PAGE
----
Show level koi fish are truly a work of art. Carefully bred and raised to have specific colorations and patterns, these koi are stunning and virtually represent the rich craftsmanship that exists within traditional koi breeders.
Truly, you will never find anything quite like a show koi anywhere outside of these carefully designed and protected breeding techniques.
Showa koi, one of the big three species, really showcase this craftsmanship and carefully curated skill level in its tri-color patterning and stunning, bold hues.
Let’s take a look at what makes a Showa Koi Grand Champion and discuss a few specific koi that have been showcased at recent events.
What is a Showa Koi
As part of the “Big Three” koi fish, Showa koi are a sub-variety characterized by a set number of attributes.
Showa koi were first bred in the early 1900s, around 1927, but would not become what we currently know as Showa koi until over thirty years later in 1965.
A man named Tomiji Kobayashi bred the currently known coloration and discovered that Showa carried a unique trait:
breeding them with other koi sub-varieties just enhanced or made variations in the coloration instead of changing it altogether, resulting in Showa koi being one of the most diverse varieties.
Showa koi are characterized as black as their base, ground color with red and white markings.
They are frequently mistaken for the Sanke variety of the “Big Three”, but you can tell them apart since the Sanke has a white base color with red and black accents.
On a Showa, the colors should be very vibrant with no yellowing of the white or brown peeking through the black. Solid, bold colors indicate a fish of high-quality.
The markings on a Showa koi should be crisp and clear.
White should be defined where it meets black or red and should not blend into the other colors.
The black color appears to wrap under the koi’s lateral line and the red hues usually only appear on the head and back of the body.
This can vary but in the highest quality, traditional Showa, there will be almost no white showing with mostly equal amounts of black and red.
Showa Health and Care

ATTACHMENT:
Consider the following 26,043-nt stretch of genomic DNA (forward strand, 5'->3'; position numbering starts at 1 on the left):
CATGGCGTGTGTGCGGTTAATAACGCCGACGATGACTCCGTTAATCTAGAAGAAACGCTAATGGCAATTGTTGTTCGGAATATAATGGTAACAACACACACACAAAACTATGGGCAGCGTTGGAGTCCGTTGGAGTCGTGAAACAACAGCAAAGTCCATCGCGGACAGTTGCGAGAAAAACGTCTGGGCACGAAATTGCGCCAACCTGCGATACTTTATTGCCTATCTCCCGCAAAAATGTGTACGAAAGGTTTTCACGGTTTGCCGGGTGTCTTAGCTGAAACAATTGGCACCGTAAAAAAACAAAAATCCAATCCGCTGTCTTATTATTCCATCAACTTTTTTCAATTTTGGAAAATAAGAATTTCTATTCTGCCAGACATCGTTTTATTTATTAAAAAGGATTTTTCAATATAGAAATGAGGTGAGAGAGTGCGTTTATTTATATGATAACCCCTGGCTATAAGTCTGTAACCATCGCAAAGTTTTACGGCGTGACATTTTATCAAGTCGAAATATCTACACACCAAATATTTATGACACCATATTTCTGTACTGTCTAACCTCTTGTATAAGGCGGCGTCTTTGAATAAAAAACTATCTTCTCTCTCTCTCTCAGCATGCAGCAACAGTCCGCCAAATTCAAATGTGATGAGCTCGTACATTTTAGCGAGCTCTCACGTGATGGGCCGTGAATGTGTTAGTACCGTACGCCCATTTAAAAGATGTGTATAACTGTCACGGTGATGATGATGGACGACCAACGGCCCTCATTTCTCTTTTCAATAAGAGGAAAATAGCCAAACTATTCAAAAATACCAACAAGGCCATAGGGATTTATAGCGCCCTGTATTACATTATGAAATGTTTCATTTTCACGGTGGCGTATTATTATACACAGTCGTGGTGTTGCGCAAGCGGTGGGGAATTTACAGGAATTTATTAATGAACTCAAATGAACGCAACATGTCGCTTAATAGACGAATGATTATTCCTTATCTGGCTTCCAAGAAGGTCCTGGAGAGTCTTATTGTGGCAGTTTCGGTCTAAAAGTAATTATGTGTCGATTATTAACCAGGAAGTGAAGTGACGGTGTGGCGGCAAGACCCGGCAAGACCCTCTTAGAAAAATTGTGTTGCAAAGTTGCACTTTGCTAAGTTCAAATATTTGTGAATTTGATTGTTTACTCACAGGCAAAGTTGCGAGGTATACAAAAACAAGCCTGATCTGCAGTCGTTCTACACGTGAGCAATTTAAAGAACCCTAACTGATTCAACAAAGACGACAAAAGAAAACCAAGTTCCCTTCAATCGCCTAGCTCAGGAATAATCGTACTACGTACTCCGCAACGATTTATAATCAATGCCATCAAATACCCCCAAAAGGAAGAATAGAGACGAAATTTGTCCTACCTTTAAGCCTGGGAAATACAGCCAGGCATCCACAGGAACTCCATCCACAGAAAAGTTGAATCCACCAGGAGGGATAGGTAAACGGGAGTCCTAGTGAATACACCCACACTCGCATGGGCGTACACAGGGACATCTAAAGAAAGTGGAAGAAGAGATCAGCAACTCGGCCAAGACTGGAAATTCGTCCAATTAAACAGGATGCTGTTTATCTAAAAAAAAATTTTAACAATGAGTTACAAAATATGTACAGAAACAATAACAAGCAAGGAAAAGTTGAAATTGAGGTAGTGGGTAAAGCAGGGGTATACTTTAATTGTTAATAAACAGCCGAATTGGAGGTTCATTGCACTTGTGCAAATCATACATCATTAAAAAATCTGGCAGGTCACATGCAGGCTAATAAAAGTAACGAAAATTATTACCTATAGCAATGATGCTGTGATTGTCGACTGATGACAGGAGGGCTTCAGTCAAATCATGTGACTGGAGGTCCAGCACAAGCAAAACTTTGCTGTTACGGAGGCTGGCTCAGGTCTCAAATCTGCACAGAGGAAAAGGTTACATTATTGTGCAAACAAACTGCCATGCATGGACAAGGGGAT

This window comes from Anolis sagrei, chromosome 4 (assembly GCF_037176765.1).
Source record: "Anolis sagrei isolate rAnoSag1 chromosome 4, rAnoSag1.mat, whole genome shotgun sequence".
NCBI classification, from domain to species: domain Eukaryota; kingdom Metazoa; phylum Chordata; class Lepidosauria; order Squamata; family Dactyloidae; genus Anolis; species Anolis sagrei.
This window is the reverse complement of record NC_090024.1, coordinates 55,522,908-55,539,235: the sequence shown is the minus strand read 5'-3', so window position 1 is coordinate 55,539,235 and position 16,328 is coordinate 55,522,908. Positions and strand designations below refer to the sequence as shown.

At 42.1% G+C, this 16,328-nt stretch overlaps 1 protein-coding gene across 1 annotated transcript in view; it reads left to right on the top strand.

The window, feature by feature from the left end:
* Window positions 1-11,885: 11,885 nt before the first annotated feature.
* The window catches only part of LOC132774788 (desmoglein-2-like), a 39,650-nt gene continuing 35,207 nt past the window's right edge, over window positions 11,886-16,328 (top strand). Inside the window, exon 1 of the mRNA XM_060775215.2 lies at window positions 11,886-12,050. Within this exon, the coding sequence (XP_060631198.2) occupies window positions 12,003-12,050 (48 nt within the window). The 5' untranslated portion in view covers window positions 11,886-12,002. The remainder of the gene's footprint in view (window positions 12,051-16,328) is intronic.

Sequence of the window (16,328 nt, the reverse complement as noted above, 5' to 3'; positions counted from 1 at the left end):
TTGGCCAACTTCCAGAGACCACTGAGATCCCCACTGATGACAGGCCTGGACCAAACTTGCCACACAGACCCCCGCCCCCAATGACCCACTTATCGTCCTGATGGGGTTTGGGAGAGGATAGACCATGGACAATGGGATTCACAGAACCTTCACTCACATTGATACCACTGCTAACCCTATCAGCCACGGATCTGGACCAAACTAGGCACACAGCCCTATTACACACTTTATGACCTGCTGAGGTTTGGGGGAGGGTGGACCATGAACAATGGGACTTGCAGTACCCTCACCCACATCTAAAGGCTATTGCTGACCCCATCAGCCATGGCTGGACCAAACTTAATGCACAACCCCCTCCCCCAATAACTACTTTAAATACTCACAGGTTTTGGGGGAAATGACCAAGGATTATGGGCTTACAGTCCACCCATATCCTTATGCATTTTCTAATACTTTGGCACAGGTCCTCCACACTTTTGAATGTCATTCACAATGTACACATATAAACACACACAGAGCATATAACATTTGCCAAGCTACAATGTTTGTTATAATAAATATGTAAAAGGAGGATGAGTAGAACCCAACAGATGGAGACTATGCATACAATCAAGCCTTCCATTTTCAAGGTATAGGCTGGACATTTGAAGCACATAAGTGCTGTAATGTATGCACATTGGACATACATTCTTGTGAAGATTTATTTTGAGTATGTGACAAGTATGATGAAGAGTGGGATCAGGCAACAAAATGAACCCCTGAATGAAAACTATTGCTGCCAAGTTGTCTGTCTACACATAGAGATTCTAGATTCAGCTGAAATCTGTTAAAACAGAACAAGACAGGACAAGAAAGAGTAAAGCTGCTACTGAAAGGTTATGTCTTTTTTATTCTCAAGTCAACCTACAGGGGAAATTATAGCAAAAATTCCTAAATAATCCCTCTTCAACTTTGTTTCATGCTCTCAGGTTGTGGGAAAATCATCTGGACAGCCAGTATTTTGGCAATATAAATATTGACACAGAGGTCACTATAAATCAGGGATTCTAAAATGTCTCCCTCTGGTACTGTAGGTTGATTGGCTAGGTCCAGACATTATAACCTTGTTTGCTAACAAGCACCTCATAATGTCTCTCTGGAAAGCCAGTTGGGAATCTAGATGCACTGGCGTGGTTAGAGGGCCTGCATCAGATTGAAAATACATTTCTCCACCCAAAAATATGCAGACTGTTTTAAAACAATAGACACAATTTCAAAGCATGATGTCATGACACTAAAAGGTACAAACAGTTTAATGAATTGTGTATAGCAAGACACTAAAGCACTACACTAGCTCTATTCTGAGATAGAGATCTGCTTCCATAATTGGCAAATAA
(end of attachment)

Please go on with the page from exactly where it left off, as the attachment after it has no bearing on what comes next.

Showa koi are very vibrant which may lead you to believe that they will be more susceptible to becoming prey for birds and other animals.
Fortunately, they are not as prone to predatory animal attacks since they do have less white on their bodies but you should obviously take precautions to ensure no other animals make a meal of your gorgeous Showa friends.
Keeping your koi safe is relatively easy and affordable so let’s take a look at some of your options.
There are several different methods to ensure your Showa is protected against predatory animals.
Many people install nets above the top of their pond when they have a high occurrence of birds, especially in more rural areas since they tend to flock due to lack of humans and machinery noise and activity.
Additionally, some people will also design their pond with predators in mind, helping eliminate the problem from the start.
To do this, consider making parts of your pond deep enough that larger animals cannot stand in it; this will deter creatures like herons and other large birds from standing and making a meal of your fish.
Additionally, making the outer rim of the pond tall enough that animals like raccoons and foxes cannot reach into the pond for the fish is a good idea to prevent them from catching smaller sizes within your population.
You can also heavily plant the pond to give your koi plenty of space to hide, as well.
As far as health goes, Showa koi are generally cared for under the same parameters as other koi fish.
The main difference is that they are somewhat more prone to their colors appearing dull if they are not properly cared for due to the stark contrast of their hues and patterning.
To prevent this, feed your Showa a very diverse and balanced diet.
Some foods and supplements can also work to help increase the coloration and vibrancy of your koi, too.
Carotenoids, especially, are valuable in helping your koi develop a more vibrant color, especially in their red tones.
Be careful, though, as overfeeding of carotenoids can result in yellowing of the white areas of a koi or cause them to form a sickly green tone.
Fortunately, this discoloration is temporary and can be reversed by not feeding color enhancers for a period of time.
You can get these carotenoids from commercial products or from including foods like spirulina, crayfish, and krill, along with other algae sources and small crustaceans.
Additionally, supplementing with aquatic beta-carotene, canthaxanthin, and astaxanthin.
If you are looking for increased coloration, seek foods that contain these ingredients.
Current High Ranking Showa
Due to the COVID-19 Pandemic, a lot of koi showcases have been canceled, resulting in fewer koi champions being named than previous years.
Fortunately, the 2020 All Japan Show, one of the biggest koi showcases in the world, was still able to occur before the cancellations began, giving us a look at some of the best of the best koi, including two very high ranking Showas!
The Male Mature Champion was a Showa from the Dearest Club Japan that was bred by Dainichi Koi Farm and handled by Narita Koi Farm.
Its bright coloration and bold contrast made it a fantastic contender and definitely worthy of its Male Mature Champion title.
The second high ranking Showa was owned by Tham Zhan Yang of Malaysia and was bred by Sekiguchi Koi Farm and handled by Narita Koi Farm.
Earning the title Young Champion, this koi had a gorgeous, painted-appearing pattern and looked absolutely stunning through the showcase.
If you want an example of just how beautiful a Showa can look, these two are essentially textbook cases of traditional, stunning Showa koi!